Heroes sleep on sidewalks

Published June 7, 2020, 12:00 AM

by manilabulletin_admin



Atty. Gregorio Larrazabal
Atty. Gregorio Larrazabal

Today I was supposed to write about the importance of EDUCATION in the path to a cycling culture in the Philippines.  It was part of the I.C.E.E. discussion.  However, that has to wait.  If you read the news last week, it was very frustrating to see how things are unfolding in the Philippines.  This included the inability to prepare for the transition to a General Community Quarantine from the Modified Enhanced Community Quarantine and the seeming lack of care for our Overseas Filipino Workers when they arrived in Manila, on the way to their respective provinces.

In the quarantine restrictions on the movement of residents of Metro Manila and other provinces were imposed for 77 days.  For weeks, EDSA was almost empty, except for a few vehicles.  Most residents of Metro Manila were stuck at home, in order to slow down the spread of the SARS-CoV-2 virus and help the healthcare system in the Metro cope with caring for the infected who needed medical attention.

So, there was over two months to get ready for the businesses to slowly open up.  Two months for transportation officials to get ready.  To make sure that when the businesses would open up, workers could report to work.  A week before the lifting of the Modified Enhanced Community Quarantine, the DOTr presented grandiose plans to make sure workers could commute to and from work.  This included bicycle lanes on the roads.  However, even before June 1, there were already inconsistencies with the statements of the DOTr and some MMDA officials.  It’s as if they could not simply pick up their phone and call the other official to talk to, so the things they say about plans and implementation of programs would be in sync.

Jeepneys and buses were prohibited from plying their route, the reason given was to promote physical distancing.  This despite some transport companies and organizations showing innovations in their vehicles to put barriers between seats.  However, for a number of days, we saw commuters riding flatbeds trucks and other vehicles, without proper seats, all squeezed beside each other.  The purpose for not allowing buses and jeepneys, all but negated.

Make plans that foresee their real and tangible impact on the public. Imagine the difficult realities that our commuting public faces every single day that they need to report for work. You need policy makers, planners, and implementors with their feet firmly planted on the ground.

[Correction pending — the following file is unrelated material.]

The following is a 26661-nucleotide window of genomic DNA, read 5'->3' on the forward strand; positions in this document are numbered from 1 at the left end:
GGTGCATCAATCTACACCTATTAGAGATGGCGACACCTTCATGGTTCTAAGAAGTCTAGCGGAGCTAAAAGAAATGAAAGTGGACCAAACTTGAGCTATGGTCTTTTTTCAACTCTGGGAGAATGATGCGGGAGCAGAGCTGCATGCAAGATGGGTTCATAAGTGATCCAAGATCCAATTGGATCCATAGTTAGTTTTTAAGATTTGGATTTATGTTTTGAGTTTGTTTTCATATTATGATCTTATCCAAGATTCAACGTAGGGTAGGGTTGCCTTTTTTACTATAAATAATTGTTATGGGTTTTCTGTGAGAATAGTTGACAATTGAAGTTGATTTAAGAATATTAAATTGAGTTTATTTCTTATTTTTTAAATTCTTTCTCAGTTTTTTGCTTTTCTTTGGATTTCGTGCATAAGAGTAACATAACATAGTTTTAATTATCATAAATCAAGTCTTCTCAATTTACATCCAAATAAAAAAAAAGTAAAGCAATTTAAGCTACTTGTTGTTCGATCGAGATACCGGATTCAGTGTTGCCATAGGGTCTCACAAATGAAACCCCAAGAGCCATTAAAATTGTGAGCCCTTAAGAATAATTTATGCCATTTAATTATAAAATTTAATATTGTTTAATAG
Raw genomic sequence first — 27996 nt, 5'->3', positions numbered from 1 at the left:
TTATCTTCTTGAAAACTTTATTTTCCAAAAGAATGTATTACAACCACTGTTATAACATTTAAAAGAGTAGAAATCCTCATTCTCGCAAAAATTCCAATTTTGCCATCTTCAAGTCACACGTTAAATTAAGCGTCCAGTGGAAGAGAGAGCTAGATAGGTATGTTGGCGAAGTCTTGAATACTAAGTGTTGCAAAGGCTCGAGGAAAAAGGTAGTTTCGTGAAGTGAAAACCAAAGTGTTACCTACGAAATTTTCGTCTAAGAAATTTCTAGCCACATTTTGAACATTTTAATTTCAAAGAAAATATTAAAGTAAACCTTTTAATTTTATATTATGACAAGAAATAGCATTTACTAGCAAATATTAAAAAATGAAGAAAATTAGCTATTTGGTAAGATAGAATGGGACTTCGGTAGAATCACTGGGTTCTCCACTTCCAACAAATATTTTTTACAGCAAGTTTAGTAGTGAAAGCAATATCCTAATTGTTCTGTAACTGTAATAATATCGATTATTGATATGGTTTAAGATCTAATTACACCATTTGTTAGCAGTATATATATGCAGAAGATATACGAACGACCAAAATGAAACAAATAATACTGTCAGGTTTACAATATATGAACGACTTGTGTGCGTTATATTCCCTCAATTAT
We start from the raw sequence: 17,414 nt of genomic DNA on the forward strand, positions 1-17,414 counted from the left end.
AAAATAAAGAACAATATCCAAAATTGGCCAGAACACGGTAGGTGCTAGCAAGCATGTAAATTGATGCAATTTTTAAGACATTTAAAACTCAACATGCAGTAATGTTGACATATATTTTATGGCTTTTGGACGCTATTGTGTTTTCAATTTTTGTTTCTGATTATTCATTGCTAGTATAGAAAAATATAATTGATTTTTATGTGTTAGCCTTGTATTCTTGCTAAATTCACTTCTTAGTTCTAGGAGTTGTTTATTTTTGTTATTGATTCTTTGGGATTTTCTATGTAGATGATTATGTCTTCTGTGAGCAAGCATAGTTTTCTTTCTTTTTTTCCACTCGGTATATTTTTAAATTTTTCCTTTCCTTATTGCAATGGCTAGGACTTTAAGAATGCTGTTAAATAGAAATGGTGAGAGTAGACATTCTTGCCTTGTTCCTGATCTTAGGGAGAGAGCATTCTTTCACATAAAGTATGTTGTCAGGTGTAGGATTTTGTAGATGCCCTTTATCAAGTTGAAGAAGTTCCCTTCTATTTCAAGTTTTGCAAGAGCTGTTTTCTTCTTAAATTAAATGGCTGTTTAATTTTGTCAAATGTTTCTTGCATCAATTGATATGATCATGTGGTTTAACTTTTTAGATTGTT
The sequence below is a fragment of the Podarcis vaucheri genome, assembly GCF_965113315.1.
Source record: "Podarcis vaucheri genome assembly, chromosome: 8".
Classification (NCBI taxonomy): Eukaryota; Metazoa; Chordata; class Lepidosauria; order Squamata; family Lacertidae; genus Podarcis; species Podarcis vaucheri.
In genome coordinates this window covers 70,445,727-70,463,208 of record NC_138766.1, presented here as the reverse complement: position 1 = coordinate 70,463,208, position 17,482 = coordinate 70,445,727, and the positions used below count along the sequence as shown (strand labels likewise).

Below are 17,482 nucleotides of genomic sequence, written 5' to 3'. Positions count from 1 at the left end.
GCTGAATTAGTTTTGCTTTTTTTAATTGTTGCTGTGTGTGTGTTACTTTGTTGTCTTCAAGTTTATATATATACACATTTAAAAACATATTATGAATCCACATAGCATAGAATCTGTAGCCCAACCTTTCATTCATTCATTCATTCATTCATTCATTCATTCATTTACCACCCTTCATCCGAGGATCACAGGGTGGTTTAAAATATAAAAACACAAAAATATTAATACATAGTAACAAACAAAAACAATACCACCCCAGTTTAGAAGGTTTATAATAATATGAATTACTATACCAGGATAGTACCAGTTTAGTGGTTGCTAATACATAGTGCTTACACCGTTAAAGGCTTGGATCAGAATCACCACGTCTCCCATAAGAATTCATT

A good thing is, last week, some businesses opted to delay their opening, waiting for things to settle.  This contributed to fewer people on the road.  You can just imagine how much more chaotic it would have been if more businesses allowed to resume operations had decided to open up last week.

Another story which was on the news last week were pictures of OFWs sleeping at the sidewalk of NAIA Terminal 2.  It was shocking to see them, just sleeping on the cold pavement.  Dogs sleep in better conditions. Pictures showed returning Overseas Filipino Workers sleeping side by side on the pavement.  Without pillows, mats, blankets, with some using their luggage as makeshift pillows.  Some just using carboard boxes.  People sleeping side by side, without any physical distancing.  Is THIS how we treat our “Modern Day Heroes”?  Is this how we treat Filipinos who sacrificed so much by leaving behind their families to work abroad to earn?  Is this how we treat the SAME OFWs who are responsible for keeping our economy afloat for decades?

The work done by the Department of Foreign Affairs was exemplary.  Finding ways to get thousands of Filipinos home despite the numerous challenges.  However, when the returning OFWs arrived in Manila, it seems the stay of the OFWs in Manila looks like the Bermuda Triangle for them. It’s as if they simply disappear for a certain period of time. They seem to be forgotten, but they and their families continue to suffer, and continue to be unaware on what to do while in limbo, with countless being quarantined for over a month.  Why are they disrespected so much when they arrive in Manila? They’re not slabs of meat you just throw into the freezer and forget about. But that’s how it appears they’re being treated… That’s WRONG.

Fellow Filipinos, and in this case, returning OFWs, should be helped.  It’s pitiful what’s happening to them.  One OFW already committed suicide while in quarantine.  Their families continue to wait for them, uncertain when they’ll really be able to fly home to the province.  How many years have they helped the economy by sending remittances which prop up our economy?  Yet now, they’re being discarded?  Why?

What makes it even worse is that the Overseas Workers Welfare Administration announced last week that they had run out of swab kits for returning OFWs. So, what are OFWs who arrive supposed to do?  Isn’t it basic in supply and logistics planning that you have to include contingencies?  There’s enough budget for it, that’s for sure.  So why?

Added to this was the rules issued by the Bureau of Quarantine under the Department of Health.  Under the “14-Day Quarantine House Rule,” specifically No. 6, it says, “Media interview and positing in Social Media is not allowed.  Electronic gadgets and cellphones of those who violate this will be confiscated and will be returned after the quarantine period.”  They’re not only NOT taken care of, they’re prohibited from complaining about it.

Is this how you show love for the new heroes?  Where is the care for fellow Filipinos?  What is the government doing to take care of our fellow Filipinos? The priorities are wrong.  It would be better if the government focuses on what’s really important.